From Dead Island to Dying Light

You turn a corner and there it is: Techland. A striking black and red building with a glass front, like a race car.

Here, in this semi-industrial part of the Polish city of Wroclaw (pronounced Vrotslav, with a rolled R), the building could not be more obtrusive. There's some sort of office complex to one side, across a barren field. There are some houses here and there — small, cottage-like affairs, with well-kept yards. And then there's the place with the new cars and motorcycles. The video game company.

You hesitate to boil down a company that's been selling games for over 15 years to just one title, but they'll acknowledge it themselves. This is the place where Dead Island — the blockbuster tropical island-set, melee-happy, weapon-crafting zombie apocalypse game — was made, and the place that, in many ways, was made by Dead Island.

Walk inside and, just past a small and somewhat messy lobby, you'll see the wall art — all Dead Island. Heroes, zombies, weapons, plastered over every vertical surface, larger than life. Just as anyone who's been in love remembers their first love, anyone who makes video games remembers their first international hit. Dead Island was Techland's first international hit, and it was a whopper of one, pushing over 5 million units.

Maintaining a creative vision in the face of publisher demands and market realities is frequently impossible.

And yet underneath the pride and self-congratulation there burns a fire to do it again, but better. To erase the festering memories of all the setbacks, the heartbreaks and compromises that made Dead Island not quite perfect.

Making games is a hard business, and maintaining a creative vision in the face of publisher demands and market realities is frequently impossible. Techland will tell you this. Dead Island was supposed to be a very different kind of game, and it was released too early, some think, and too broken. In spite of its success, it was not the game Techland wanted to make.

So it's trying again.

Techland, the video

Out of a box

Wroclaw is an unusual place.

The city itself, nestled in Poland's southwest corner between Germany and the Czech Republic, is ancient, saved from the devastation of World War II by remoteness and luck. A stroll through the city's old town, situated on an island in the Odra River, is like walking backward in time, with the occasional stark reminder of the modern world.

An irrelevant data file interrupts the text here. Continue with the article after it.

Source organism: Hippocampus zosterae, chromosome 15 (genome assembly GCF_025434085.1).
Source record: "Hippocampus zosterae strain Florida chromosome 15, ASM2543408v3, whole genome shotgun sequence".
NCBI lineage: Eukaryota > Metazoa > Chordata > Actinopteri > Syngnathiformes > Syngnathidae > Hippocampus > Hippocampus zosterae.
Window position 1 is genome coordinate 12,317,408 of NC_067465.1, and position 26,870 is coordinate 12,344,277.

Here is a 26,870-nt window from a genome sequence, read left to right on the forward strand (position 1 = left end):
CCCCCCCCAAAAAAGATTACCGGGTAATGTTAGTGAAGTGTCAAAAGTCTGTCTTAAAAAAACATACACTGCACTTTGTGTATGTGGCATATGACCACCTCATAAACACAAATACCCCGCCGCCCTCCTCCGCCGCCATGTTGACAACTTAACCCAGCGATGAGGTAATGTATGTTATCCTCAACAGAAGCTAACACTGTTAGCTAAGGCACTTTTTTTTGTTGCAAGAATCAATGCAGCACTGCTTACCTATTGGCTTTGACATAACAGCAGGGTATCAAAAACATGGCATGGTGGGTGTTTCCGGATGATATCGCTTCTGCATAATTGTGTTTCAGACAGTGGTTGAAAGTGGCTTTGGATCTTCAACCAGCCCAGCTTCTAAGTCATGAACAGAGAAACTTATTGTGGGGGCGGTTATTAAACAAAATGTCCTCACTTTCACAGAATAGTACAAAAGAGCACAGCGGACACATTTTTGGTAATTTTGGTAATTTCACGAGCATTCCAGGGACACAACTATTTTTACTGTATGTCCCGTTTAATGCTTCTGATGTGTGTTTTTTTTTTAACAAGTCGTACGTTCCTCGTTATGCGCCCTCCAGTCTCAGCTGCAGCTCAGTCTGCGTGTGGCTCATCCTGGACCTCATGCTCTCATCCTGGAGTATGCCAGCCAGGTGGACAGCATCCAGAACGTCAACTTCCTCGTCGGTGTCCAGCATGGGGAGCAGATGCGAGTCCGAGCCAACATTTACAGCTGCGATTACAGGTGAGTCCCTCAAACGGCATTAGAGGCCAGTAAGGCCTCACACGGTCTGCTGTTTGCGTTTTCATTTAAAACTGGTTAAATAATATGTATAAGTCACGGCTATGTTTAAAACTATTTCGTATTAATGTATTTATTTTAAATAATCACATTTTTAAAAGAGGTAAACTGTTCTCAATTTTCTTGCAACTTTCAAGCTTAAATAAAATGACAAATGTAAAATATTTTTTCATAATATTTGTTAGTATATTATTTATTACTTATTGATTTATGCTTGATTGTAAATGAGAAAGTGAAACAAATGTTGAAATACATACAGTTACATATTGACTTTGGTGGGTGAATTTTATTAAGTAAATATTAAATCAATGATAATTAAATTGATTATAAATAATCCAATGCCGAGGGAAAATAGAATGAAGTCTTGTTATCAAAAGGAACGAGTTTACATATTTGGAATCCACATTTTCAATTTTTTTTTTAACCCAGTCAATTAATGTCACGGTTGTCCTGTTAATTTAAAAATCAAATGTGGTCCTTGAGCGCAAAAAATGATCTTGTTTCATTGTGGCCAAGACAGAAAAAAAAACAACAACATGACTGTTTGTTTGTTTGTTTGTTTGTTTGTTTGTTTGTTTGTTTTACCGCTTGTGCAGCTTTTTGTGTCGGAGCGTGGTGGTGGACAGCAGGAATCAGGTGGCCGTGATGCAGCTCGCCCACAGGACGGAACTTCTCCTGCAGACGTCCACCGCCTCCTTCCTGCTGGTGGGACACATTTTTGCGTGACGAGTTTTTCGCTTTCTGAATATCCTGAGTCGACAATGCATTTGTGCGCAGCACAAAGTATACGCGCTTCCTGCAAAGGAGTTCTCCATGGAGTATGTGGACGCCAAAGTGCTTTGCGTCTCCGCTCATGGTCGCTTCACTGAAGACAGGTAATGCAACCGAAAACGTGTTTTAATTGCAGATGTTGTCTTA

Across the street from the Radisson hotel, in a parking lot, stands a monument built to contain the Racławice Panorama, a gigantic, centuries-old circular painting depicting the 18th-century uprising against Russia. Just down the cobblestone street, ancient buildings housing offices and restaurants jostle for space with a modern mall, complete with a KFC and a McDonald's.

It is, all of it, a reminder that for all the wonders of the modern world, people have been living, working, fighting and dying here for thousands of years. It's a span of time, and a cultural history, that makes the advent of things like video games read like a pimple on the face of time.

Into that vast chasm of history, in the early 1990s, charged eventual Techland CEO Pawel Marchewka.

"When I was younger, significantly — more than 20 years ago — I was in secondary school [in Europe, middle and high school]," Marchewka says. "I was playing games, of course. I had my C64, and then I bought my Amiga, Commodore Amiga. In the town I lived in ... you couldn't get many games. Especially for the Amiga, which was a relatively new computer at the time. So I kind of borrowed games? I copied them."

Marchewka has a fighter's build, squat and fit. His eyes never wander. He doesn't hesitate, when speaking, not even in a second tongue. He comes off as a man who will bounce back, time and again, and he is clearly the driving force of Techland.

Techland's CEO Pawel Marchewka started the company in the 1990s by carrying buckets of ripped CDs to Wroclaw's open-air marketplace.

As a kid, Marchewka would trundle his wares into Wroclaw to trade at a local market. He realized he could make some money. He visited local shops, asked if they would carry his borrowed games. They did, and just like that Marchewka became a video game distributor. Techland was born.

"At the time we had a different legal situation here, sort of like in China, so it was OK," he says. "We started delivering products to local shops, then to another town. Then I got more requests every week so my sister helped me. Then a few colleagues helped me get enough copies to be able to deliver the stuff. Quite quickly we were one of the biggest suppliers of these kinds of games, almost for all of Poland."

Then, the first setback. With Poland's growing economy came new rules and regulations. Pesky things like copyrights and trade tariffs. The burgeoning borrowed-game industry, now illegal, dried up. Techland's competitors died out. But Techland soldiered on.

Marchewka hired programmers, built a company and made games ... eventually.

"We started with some educational products," says Marchewka. "These were the easiest to do. Then some small games, thinking that it would be really nice to one day prepare something of a quality that we could sell abroad."

That one day happened, but when it was depends on your perspective.